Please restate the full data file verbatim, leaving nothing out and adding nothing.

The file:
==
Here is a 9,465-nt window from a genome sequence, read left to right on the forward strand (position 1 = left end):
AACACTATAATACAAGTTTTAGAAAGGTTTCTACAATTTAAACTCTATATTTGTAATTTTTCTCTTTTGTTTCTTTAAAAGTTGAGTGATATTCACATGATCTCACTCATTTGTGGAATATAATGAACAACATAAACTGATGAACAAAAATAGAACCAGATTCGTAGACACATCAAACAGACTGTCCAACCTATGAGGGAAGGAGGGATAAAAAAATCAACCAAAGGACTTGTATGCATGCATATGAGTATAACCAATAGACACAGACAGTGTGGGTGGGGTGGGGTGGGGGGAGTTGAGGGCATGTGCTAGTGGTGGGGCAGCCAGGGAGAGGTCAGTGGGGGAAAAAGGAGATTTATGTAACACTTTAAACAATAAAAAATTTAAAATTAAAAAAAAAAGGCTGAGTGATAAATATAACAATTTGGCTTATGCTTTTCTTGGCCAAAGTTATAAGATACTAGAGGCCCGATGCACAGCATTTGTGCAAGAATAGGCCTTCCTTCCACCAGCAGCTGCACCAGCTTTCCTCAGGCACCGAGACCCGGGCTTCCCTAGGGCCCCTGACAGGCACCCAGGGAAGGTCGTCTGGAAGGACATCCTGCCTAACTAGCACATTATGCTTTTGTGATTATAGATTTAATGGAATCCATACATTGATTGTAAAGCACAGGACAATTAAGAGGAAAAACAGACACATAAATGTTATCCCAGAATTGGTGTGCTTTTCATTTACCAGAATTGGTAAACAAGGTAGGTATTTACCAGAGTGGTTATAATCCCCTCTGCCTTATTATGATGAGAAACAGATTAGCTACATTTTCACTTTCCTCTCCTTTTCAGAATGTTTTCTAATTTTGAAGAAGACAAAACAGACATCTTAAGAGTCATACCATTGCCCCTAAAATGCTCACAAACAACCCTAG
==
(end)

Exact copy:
Here is a 9,465-nt window from a genome sequence, read left to right on the forward strand (position 1 = left end):
AACACTATAATACAAGTTTTAGAAAGGTTTCTACAATTTAAACTCTATATTTGTAATTTTTCTCTTTTGTTTCTTTAAAAGTTGAGTGATATTCACATGATCTCACTCATTTGTGGAATATAATGAACAACATAAACTGATGAACAAAAATAGAACCAGATTCGTAGACACATCAAACAGACTGTCCAACCTATGAGGGAAGGAGGGATAAAAAAATCAACCAAAGGACTTGTATGCATGCATATGAGTATAACCAATAGACACAGACAGTGTGGGTGGGGTGGGGTGGGGGGAGTTGAGGGCATGTGCTAGTGGTGGGGCAGCCAGGGAGAGGTCAGTGGGGGAAAAAGGAGATTTATGTAACACTTTAAACAATAAAAAATTTAAAATTAAAAAAAAAAGGCTGAGTGATAAATATAACAATTTGGCTTATGCTTTTCTTGGCCAAAGTTATAAGATACTAGAGGCCCGATGCACAGCATTTGTGCAAGAATAGGCCTTCCTTCCACCAGCAGCTGCACCAGCTTTCCTCAGGCACCGAGACCCGGGCTTCCCTAGGGCCCCTGACAGGCACCCAGGGAAGGTCGTCTGGAAGGACATCCTGCCTAACTAGCACATTATGCTTTTGTGATTATAGATTTAATGGAATCCATACATTGATTGTAAAGCACAGGACAATTAAGAGGAAAAACAGACACATAAATGTTATCCCAGAATTGGTGTGCTTTTCATTTACCAGAATTGGTAAACAAGGTAGGTATTTACCAGAGTGGTTATAATCCCCTCTGCCTTATTATGATGAGAAACAGATTAGCTACATTTTCACTTTCCTCTCCTTTTCAGAATGTTTTCTAATTTTGAAGAAGACAAAACAGACATCTTAAGAGTCATACCATTGCCCCTAAAATGCTCACAAACAACCCTAG